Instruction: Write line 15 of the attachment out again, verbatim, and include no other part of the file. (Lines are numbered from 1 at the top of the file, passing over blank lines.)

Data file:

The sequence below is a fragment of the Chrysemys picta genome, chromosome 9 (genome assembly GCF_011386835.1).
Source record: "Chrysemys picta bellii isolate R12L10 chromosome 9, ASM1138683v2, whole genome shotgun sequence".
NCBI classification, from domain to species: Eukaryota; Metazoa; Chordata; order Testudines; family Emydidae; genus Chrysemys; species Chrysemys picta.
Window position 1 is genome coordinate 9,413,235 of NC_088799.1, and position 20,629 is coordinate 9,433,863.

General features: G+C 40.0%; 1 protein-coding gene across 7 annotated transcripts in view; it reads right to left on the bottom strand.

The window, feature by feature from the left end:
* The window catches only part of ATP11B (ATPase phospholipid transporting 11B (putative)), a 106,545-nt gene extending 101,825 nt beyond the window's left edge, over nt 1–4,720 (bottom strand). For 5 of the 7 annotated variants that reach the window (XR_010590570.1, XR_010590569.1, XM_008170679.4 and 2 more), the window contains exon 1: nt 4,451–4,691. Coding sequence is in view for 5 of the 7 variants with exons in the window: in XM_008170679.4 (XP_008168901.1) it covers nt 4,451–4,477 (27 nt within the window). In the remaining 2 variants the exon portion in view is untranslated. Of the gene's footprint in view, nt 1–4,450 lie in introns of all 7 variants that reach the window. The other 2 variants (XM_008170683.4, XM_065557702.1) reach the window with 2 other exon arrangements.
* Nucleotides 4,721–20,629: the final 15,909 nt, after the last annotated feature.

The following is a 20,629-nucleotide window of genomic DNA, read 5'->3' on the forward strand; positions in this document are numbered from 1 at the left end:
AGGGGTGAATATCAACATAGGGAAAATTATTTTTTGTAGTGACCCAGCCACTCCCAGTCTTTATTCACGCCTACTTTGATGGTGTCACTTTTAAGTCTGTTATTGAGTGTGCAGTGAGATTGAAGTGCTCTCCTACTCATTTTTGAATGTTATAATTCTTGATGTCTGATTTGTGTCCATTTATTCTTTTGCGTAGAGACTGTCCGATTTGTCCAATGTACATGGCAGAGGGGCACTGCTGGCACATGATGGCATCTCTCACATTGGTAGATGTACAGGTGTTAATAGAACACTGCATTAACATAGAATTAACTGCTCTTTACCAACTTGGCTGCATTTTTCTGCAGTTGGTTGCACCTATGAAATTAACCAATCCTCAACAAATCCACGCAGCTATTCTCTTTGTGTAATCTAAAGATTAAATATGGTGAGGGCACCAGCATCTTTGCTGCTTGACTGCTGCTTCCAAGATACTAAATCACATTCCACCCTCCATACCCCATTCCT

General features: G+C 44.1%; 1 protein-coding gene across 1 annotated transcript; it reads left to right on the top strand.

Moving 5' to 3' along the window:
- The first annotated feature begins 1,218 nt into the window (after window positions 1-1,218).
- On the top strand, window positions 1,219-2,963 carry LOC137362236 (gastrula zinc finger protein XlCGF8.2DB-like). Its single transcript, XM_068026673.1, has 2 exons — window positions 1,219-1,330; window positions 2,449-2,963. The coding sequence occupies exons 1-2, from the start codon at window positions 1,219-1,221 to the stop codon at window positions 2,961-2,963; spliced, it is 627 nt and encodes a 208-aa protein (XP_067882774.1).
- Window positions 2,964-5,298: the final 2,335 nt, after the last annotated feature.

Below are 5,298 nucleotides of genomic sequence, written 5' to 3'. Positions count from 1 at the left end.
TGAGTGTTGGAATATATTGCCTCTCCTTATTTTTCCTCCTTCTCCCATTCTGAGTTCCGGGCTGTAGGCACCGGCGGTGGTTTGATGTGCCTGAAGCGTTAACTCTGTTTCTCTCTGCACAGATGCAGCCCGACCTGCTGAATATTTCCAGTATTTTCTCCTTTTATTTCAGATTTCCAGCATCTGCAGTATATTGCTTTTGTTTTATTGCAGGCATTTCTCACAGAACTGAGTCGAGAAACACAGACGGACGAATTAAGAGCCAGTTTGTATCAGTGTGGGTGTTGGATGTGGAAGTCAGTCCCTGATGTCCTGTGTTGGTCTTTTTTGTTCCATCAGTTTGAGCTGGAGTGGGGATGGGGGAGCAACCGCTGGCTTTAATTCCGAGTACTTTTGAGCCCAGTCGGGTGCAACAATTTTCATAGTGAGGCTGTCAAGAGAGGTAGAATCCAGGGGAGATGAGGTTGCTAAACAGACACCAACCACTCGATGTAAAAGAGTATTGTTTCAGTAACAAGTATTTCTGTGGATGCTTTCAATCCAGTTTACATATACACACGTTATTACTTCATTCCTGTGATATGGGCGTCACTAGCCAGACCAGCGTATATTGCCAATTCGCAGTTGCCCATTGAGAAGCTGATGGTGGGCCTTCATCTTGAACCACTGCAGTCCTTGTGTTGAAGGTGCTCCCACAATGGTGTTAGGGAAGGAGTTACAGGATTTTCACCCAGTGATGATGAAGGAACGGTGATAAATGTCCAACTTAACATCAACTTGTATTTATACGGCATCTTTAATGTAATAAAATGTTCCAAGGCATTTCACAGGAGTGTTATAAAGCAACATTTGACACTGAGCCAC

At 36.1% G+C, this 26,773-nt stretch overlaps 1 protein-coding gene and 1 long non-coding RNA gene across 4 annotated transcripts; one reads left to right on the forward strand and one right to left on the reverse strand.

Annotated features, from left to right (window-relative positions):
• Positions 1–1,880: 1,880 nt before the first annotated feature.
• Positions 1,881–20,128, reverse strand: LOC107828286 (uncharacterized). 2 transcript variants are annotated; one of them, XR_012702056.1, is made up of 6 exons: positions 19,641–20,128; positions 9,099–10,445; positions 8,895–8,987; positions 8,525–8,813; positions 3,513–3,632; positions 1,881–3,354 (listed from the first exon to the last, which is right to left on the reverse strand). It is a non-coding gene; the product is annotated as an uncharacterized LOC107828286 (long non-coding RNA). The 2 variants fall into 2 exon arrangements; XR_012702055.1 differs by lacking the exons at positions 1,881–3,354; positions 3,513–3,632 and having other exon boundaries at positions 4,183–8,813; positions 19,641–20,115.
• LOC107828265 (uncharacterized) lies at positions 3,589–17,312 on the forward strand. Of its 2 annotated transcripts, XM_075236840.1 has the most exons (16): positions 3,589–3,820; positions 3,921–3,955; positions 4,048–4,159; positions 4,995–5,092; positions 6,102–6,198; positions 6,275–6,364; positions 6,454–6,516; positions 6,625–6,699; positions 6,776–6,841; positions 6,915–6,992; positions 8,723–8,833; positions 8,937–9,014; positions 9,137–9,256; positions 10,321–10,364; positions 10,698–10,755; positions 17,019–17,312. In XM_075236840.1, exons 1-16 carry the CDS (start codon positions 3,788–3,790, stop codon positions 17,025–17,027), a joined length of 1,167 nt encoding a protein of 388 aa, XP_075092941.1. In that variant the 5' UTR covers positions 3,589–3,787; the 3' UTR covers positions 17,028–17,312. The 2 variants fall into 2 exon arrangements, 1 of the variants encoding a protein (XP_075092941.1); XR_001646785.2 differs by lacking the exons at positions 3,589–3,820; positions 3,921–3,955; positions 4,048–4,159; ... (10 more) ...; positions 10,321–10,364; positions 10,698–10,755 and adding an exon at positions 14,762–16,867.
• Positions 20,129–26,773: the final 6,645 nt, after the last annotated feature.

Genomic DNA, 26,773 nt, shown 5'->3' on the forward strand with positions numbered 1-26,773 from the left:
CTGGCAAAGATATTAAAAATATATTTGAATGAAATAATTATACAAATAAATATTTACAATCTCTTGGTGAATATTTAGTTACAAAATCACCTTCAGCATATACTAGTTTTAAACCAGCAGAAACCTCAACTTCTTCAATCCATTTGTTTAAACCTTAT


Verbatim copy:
- Window positions 2,964-5,298: the final 2,335 nt, after the last annotated feature.